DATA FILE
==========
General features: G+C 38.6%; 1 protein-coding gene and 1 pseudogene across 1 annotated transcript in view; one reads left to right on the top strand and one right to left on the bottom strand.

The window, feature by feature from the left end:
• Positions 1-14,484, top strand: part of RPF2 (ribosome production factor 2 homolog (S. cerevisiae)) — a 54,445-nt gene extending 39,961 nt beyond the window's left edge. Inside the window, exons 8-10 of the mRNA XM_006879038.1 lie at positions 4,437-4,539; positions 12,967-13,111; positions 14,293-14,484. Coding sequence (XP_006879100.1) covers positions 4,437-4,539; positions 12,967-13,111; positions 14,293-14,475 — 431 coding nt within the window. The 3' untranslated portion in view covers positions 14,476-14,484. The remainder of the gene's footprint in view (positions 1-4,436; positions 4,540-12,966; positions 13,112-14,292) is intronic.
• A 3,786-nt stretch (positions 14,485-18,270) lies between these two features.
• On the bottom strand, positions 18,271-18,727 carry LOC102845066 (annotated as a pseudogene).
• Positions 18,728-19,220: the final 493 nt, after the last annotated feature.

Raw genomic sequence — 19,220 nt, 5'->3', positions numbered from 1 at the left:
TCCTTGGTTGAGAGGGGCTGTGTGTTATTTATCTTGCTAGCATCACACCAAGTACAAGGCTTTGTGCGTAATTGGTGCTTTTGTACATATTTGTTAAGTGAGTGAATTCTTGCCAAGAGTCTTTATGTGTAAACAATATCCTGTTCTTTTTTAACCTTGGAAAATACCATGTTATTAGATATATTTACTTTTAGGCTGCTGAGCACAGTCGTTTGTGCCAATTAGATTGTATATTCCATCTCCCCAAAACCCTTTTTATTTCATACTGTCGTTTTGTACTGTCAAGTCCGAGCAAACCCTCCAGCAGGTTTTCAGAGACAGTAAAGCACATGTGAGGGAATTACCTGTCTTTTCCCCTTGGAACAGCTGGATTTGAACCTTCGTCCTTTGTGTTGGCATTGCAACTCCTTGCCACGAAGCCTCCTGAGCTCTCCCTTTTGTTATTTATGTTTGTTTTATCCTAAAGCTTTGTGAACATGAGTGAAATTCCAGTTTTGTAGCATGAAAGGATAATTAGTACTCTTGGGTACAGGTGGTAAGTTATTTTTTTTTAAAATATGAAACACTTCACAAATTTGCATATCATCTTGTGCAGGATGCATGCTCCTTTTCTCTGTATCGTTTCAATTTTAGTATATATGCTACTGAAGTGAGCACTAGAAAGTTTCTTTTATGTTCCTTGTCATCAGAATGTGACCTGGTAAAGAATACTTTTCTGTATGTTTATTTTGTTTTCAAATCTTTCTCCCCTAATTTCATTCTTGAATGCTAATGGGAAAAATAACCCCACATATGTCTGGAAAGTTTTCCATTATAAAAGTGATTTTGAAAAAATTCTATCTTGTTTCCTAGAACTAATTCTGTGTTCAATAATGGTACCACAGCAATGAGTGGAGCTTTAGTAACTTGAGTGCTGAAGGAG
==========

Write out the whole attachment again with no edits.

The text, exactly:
General features: G+C 38.6%; 1 protein-coding gene and 1 pseudogene across 1 annotated transcript in view; one reads left to right on the top strand and one right to left on the bottom strand.

The window, feature by feature from the left end:
• Positions 1-14,484, top strand: part of RPF2 (ribosome production factor 2 homolog (S. cerevisiae)) — a 54,445-nt gene extending 39,961 nt beyond the window's left edge. Inside the window, exons 8-10 of the mRNA XM_006879038.1 lie at positions 4,437-4,539; positions 12,967-13,111; positions 14,293-14,484. Coding sequence (XP_006879100.1) covers positions 4,437-4,539; positions 12,967-13,111; positions 14,293-14,475 — 431 coding nt within the window. The 3' untranslated portion in view covers positions 14,476-14,484. The remainder of the gene's footprint in view (positions 1-4,436; positions 4,540-12,966; positions 13,112-14,292) is intronic.
• A 3,786-nt stretch (positions 14,485-18,270) lies between these two features.
• On the bottom strand, positions 18,271-18,727 carry LOC102845066 (annotated as a pseudogene).
• Positions 18,728-19,220: the final 493 nt, after the last annotated feature.

Raw genomic sequence — 19,220 nt, 5'->3', positions numbered from 1 at the left:
TCCTTGGTTGAGAGGGGCTGTGTGTTATTTATCTTGCTAGCATCACACCAAGTACAAGGCTTTGTGCGTAATTGGTGCTTTTGTACATATTTGTTAAGTGAGTGAATTCTTGCCAAGAGTCTTTATGTGTAAACAATATCCTGTTCTTTTTTAACCTTGGAAAATACCATGTTATTAGATATATTTACTTTTAGGCTGCTGAGCACAGTCGTTTGTGCCAATTAGATTGTATATTCCATCTCCCCAAAACCCTTTTTATTTCATACTGTCGTTTTGTACTGTCAAGTCCGAGCAAACCCTCCAGCAGGTTTTCAGAGACAGTAAAGCACATGTGAGGGAATTACCTGTCTTTTCCCCTTGGAACAGCTGGATTTGAACCTTCGTCCTTTGTGTTGGCATTGCAACTCCTTGCCACGAAGCCTCCTGAGCTCTCCCTTTTGTTATTTATGTTTGTTTTATCCTAAAGCTTTGTGAACATGAGTGAAATTCCAGTTTTGTAGCATGAAAGGATAATTAGTACTCTTGGGTACAGGTGGTAAGTTATTTTTTTTTAAAATATGAAACACTTCACAAATTTGCATATCATCTTGTGCAGGATGCATGCTCCTTTTCTCTGTATCGTTTCAATTTTAGTATATATGCTACTGAAGTGAGCACTAGAAAGTTTCTTTTATGTTCCTTGTCATCAGAATGTGACCTGGTAAAGAATACTTTTCTGTATGTTTATTTTGTTTTCAAATCTTTCTCCCCTAATTTCATTCTTGAATGCTAATGGGAAAAATAACCCCACATATGTCTGGAAAGTTTTCCATTATAAAAGTGATTTTGAAAAAATTCTATCTTGTTTCCTAGAACTAATTCTGTGTTCAATAATGGTACCACAGCAATGAGTGGAGCTTTAGTAACTTGAGTGCTGAAGGAG